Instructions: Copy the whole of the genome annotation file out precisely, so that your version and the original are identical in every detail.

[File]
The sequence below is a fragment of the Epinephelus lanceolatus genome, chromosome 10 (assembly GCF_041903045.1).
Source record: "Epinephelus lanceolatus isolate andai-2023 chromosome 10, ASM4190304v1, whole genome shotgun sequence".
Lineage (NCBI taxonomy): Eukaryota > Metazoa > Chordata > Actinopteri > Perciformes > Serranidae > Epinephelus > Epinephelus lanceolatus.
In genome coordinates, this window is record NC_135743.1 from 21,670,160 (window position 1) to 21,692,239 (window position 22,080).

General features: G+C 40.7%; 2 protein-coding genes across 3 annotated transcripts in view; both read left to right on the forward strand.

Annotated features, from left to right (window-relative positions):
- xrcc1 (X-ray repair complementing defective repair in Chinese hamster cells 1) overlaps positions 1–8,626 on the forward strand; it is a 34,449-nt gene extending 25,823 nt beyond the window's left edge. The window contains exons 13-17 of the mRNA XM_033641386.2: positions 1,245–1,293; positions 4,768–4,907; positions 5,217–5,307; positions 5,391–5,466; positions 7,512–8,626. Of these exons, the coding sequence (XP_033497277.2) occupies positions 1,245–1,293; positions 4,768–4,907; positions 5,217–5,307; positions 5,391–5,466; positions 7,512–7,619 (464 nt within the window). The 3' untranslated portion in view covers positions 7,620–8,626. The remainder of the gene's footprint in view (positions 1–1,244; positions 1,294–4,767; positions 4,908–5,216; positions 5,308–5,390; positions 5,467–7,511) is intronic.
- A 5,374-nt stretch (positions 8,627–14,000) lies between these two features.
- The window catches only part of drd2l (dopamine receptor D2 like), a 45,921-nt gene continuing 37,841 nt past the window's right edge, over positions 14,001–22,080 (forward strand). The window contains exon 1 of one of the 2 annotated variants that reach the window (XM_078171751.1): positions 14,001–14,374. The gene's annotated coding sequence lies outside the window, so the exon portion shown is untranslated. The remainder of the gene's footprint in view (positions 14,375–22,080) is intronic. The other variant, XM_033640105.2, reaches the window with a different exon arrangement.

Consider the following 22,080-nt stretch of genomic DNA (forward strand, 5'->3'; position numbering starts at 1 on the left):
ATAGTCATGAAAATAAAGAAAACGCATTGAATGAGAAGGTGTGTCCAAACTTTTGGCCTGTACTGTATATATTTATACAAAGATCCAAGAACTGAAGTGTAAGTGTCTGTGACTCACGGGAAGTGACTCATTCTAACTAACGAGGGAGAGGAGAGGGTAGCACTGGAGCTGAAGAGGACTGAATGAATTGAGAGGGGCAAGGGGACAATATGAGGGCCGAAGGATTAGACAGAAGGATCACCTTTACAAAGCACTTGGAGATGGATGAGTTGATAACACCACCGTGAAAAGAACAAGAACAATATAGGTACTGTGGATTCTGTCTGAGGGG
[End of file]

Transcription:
The sequence below is a fragment of the Epinephelus lanceolatus genome, chromosome 10 (assembly GCF_041903045.1).
Source record: "Epinephelus lanceolatus isolate andai-2023 chromosome 10, ASM4190304v1, whole genome shotgun sequence".
Lineage (NCBI taxonomy): Eukaryota > Metazoa > Chordata > Actinopteri > Perciformes > Serranidae > Epinephelus > Epinephelus lanceolatus.
In genome coordinates, this window is record NC_135743.1 from 21,670,160 (window position 1) to 21,692,239 (window position 22,080).

General features: G+C 40.7%; 2 protein-coding genes across 3 annotated transcripts in view; both read left to right on the forward strand.

Annotated features, from left to right (window-relative positions):
- xrcc1 (X-ray repair complementing defective repair in Chinese hamster cells 1) overlaps positions 1–8,626 on the forward strand; it is a 34,449-nt gene extending 25,823 nt beyond the window's left edge. The window contains exons 13-17 of the mRNA XM_033641386.2: positions 1,245–1,293; positions 4,768–4,907; positions 5,217–5,307; positions 5,391–5,466; positions 7,512–8,626. Of these exons, the coding sequence (XP_033497277.2) occupies positions 1,245–1,293; positions 4,768–4,907; positions 5,217–5,307; positions 5,391–5,466; positions 7,512–7,619 (464 nt within the window). The 3' untranslated portion in view covers positions 7,620–8,626. The remainder of the gene's footprint in view (positions 1–1,244; positions 1,294–4,767; positions 4,908–5,216; positions 5,308–5,390; positions 5,467–7,511) is intronic.
- A 5,374-nt stretch (positions 8,627–14,000) lies between these two features.
- The window catches only part of drd2l (dopamine receptor D2 like), a 45,921-nt gene continuing 37,841 nt past the window's right edge, over positions 14,001–22,080 (forward strand). The window contains exon 1 of one of the 2 annotated variants that reach the window (XM_078171751.1): positions 14,001–14,374. The gene's annotated coding sequence lies outside the window, so the exon portion shown is untranslated. The remainder of the gene's footprint in view (positions 14,375–22,080) is intronic. The other variant, XM_033640105.2, reaches the window with a different exon arrangement.

Consider the following 22,080-nt stretch of genomic DNA (forward strand, 5'->3'; position numbering starts at 1 on the left):
ATAGTCATGAAAATAAAGAAAACGCATTGAATGAGAAGGTGTGTCCAAACTTTTGGCCTGTACTGTATATATTTATACAAAGATCCAAGAACTGAAGTGTAAGTGTCTGTGACTCACGGGAAGTGACTCATTCTAACTAACGAGGGAGAGGAGAGGGTAGCACTGGAGCTGAAGAGGACTGAATGAATTGAGAGGGGCAAGGGGACAATATGAGGGCCGAAGGATTAGACAGAAGGATCACCTTTACAAAGCACTTGGAGATGGATGAGTTGATAACACCACCGTGAAAAGAACAAGAACAATATAGGTACTGTGGATTCTGTCTGAGGGG